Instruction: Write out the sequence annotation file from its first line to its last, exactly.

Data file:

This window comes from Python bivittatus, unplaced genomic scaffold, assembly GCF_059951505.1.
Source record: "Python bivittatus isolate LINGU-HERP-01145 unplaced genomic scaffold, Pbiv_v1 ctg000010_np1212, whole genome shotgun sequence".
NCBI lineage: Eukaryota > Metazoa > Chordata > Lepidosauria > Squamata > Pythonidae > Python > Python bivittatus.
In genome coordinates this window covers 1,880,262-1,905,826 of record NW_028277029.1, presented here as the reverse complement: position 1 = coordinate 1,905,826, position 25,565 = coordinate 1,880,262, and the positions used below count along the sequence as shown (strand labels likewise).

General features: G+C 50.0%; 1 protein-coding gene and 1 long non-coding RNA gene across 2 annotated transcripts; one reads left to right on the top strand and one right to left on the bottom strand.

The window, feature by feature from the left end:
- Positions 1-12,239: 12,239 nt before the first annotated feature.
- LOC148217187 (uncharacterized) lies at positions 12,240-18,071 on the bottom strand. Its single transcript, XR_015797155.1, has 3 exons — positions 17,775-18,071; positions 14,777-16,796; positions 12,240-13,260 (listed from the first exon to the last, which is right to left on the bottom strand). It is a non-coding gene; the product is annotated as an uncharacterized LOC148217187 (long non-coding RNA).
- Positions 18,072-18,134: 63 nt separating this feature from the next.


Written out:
This window comes from Python bivittatus, unplaced genomic scaffold, assembly GCF_059951505.1.
Source record: "Python bivittatus isolate LINGU-HERP-01145 unplaced genomic scaffold, Pbiv_v1 ctg000010_np1212, whole genome shotgun sequence".
NCBI lineage: Eukaryota > Metazoa > Chordata > Lepidosauria > Squamata > Pythonidae > Python > Python bivittatus.
In genome coordinates this window covers 1,880,262-1,905,826 of record NW_028277029.1, presented here as the reverse complement: position 1 = coordinate 1,905,826, position 25,565 = coordinate 1,880,262, and the positions used below count along the sequence as shown (strand labels likewise).

General features: G+C 50.0%; 1 protein-coding gene and 1 long non-coding RNA gene across 2 annotated transcripts; one reads left to right on the top strand and one right to left on the bottom strand.

The window, feature by feature from the left end:
- Positions 1-12,239: 12,239 nt before the first annotated feature.
- LOC148217187 (uncharacterized) lies at positions 12,240-18,071 on the bottom strand. Its single transcript, XR_015797155.1, has 3 exons — positions 17,775-18,071; positions 14,777-16,796; positions 12,240-13,260 (listed from the first exon to the last, which is right to left on the bottom strand). It is a non-coding gene; the product is annotated as an uncharacterized LOC148217187 (long non-coding RNA).
- Positions 18,072-18,134: 63 nt separating this feature from the next.